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Community Event: Imageworks Colour and Styling Workshop

When it comes to fashion and styling, many have their own styles and comfort colours to go to. But how much do we really know about colours when it comes to picking clothes? Not loving the colour doesn’t necessarily mean it’ll look bad on you! 

Over the second weekend of January, Style Theory co-hosted a Colour and Styling Workshop led by Imageworks to educate our Women of Style Theory on how to better style themselves. 

Imageworks is known for conducting workshops that revolve around improving appearance, behaviour, and communication. The relationship between appearance and communication is extremely important. For instance, how you dress may communicate a different emotion to others and yourself. So Business Director and Trainer, Serena Chan taught us a tip or two on how to use colours to better style ourselves!

Before diving into experimenting with colours, the Women of Style Theory were taught about how colours will affect your look and the emotions they evoke. 

Differentiating between warm and cool tones: Our Women of Style Theory learnt to understand the different feelings and moods that a cool or warm tone might evoke. 

  • Cool tones are an expression of calmness and soothing softness, while duller cool tones can depict a lower mood.
  • Warm tones can also depict softness and an inviting mood at times. 

Next, they learnt how to identify their skin undertones. Knowing your undertones will help in understanding whether warm or cool tones fit you. If you’re unsure of your undertone, take the undertones quiz to find out now. 

With this knowledge, Serena delved deeper into colour styling theories. At this stage, our participants were able to experiment with different colour stylings and find one that suits their style, preference and of course, undertones! 

1. Monochromatic

Monochrome is often mistaken as black, white or grey. However, it is actually a single colour in various gradients or shades put together. Here, they were taught that it is possible to pull off a full outfit of the same colour in different shades. 

Pro-tip: If you are warm toned, pick warmer shades from the colour gradient while if you are cool toned, pick cooler shades from the colour gradient. 

2. Complementary

Complementary colours, on the other hand, are shades on the opposite sides of a colour wheel. As contrasting as some colours are, they are actually fitting for each other. For instance, if you pick a shade of blue, what complements it are beige, light brown and sometimes yellow. If you picked a red, green is actually its complementary colour. While using complementary colour styling, sometimes cool and warm shades can overlap each other.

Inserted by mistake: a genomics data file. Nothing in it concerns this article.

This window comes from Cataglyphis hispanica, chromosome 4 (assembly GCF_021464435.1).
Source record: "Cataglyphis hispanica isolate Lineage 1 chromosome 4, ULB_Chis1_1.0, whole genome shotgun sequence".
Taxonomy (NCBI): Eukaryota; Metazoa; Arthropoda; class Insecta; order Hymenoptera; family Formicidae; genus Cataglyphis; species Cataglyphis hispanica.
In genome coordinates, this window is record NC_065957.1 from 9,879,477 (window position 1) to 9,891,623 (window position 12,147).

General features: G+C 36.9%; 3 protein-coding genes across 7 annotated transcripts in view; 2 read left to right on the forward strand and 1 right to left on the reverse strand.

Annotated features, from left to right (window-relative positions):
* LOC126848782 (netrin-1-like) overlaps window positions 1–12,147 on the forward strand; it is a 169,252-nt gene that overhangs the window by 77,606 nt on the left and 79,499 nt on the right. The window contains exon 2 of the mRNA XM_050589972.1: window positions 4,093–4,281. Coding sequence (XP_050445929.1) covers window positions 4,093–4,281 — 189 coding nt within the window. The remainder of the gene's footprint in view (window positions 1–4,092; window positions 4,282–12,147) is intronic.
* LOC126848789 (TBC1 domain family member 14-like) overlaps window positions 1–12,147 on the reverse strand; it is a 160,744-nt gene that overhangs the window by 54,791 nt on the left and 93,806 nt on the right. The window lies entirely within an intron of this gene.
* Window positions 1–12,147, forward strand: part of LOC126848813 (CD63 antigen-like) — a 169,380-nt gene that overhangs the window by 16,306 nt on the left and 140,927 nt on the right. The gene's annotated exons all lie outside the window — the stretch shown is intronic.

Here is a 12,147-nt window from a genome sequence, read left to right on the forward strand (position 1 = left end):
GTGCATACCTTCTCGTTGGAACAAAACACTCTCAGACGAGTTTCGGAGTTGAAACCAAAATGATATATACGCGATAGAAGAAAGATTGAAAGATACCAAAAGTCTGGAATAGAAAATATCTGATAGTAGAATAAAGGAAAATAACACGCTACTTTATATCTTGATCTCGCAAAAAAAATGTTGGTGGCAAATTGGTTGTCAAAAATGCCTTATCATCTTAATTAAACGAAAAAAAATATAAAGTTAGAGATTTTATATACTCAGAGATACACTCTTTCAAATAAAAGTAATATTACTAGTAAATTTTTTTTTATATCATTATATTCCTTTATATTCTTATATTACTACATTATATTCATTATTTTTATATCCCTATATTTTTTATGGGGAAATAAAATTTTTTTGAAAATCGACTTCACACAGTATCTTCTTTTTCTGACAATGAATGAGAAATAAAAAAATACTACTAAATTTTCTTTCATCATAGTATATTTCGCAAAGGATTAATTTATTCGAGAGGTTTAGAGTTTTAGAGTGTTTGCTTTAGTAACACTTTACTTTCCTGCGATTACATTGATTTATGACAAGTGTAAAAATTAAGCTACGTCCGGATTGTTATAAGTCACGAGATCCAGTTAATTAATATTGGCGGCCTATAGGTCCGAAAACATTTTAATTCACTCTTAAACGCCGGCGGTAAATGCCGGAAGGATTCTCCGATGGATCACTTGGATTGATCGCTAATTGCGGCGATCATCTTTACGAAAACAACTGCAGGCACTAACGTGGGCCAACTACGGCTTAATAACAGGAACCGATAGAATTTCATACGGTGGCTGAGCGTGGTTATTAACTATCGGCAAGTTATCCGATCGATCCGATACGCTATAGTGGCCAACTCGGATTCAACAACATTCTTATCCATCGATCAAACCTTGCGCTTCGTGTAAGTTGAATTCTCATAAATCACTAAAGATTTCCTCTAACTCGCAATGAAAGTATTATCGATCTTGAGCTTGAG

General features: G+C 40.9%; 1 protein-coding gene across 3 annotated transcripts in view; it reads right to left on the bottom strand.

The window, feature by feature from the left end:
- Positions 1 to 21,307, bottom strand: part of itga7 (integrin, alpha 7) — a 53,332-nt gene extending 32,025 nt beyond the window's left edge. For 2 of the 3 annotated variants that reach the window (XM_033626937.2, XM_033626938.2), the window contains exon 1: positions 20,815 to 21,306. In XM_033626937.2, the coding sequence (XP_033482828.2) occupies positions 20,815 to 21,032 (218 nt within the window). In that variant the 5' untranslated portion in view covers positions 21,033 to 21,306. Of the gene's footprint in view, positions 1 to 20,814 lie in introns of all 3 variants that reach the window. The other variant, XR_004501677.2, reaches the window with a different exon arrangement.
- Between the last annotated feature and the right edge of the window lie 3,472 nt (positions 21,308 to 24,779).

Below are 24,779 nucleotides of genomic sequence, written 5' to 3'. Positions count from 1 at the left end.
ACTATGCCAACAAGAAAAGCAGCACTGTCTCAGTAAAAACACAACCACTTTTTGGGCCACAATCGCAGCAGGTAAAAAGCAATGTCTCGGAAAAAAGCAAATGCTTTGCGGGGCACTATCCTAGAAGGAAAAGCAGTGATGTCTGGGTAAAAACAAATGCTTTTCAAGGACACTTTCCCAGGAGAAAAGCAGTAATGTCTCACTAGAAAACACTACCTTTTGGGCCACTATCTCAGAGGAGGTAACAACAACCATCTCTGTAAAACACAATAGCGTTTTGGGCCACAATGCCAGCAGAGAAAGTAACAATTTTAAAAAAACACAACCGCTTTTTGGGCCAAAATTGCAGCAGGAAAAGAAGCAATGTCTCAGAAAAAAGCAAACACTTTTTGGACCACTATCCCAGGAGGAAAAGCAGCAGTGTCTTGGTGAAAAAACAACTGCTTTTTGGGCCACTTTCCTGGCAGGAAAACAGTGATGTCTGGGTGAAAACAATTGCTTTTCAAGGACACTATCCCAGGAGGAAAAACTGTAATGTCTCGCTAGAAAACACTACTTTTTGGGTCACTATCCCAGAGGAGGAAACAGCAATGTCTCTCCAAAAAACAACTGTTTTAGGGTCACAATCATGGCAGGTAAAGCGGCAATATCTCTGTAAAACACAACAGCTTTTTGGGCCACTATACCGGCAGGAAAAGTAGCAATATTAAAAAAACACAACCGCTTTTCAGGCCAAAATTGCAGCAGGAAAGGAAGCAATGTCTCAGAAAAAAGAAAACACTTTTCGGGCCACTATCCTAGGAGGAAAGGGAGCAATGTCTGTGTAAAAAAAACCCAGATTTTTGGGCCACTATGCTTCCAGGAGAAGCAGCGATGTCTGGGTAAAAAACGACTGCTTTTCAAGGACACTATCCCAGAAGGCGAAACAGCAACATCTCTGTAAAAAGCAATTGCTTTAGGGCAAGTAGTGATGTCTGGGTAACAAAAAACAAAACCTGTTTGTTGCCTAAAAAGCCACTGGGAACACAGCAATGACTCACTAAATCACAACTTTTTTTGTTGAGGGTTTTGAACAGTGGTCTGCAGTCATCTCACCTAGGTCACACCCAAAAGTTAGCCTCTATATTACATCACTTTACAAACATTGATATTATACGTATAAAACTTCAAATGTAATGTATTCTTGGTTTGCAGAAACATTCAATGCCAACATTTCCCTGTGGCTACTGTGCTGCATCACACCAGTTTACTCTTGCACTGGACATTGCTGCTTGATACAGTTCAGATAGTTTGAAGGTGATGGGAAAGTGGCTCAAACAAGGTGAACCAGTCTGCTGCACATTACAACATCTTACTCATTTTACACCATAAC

Pro-tip: You can always add a pop of colour with an accessory or scarf in a colour complementary to your outfit’s!

3. Analogous

Analogous colours are easier to pair as they are colours that are side by side on the colour wheel. Like matching blue with greens or orange with peach, they are usually quite good together. 

4. Triadic 

Last but not least, triadic colours are three colours chosen within equidistance of each other on the wheel. These colours bring out contrast in your styling while also maintaining subtle hues should you choose a more muted version of its colour. 

Pro-tip: You can always refer to a colour wheel while styling or picking the right colours for your skin

Don’t stress about learning the various colour gradients and its theory. With a little practice and patience, you’ll be a pro at handling colour styling. It’s not always easy to understand, but with this little summary and workshop, you’ll definitely be more confident in playing with colours when shopping. Step aside from grayscale colour palettes and experiment with a little bit of boldness this year!

If you’ve missed this chance at our Community event or want to read more about community sharing, follow us at @styletheorysg to learn more top tips from our workshops!

Already a subscriber? Join us at an upcoming event, meet our community, and learn something new here

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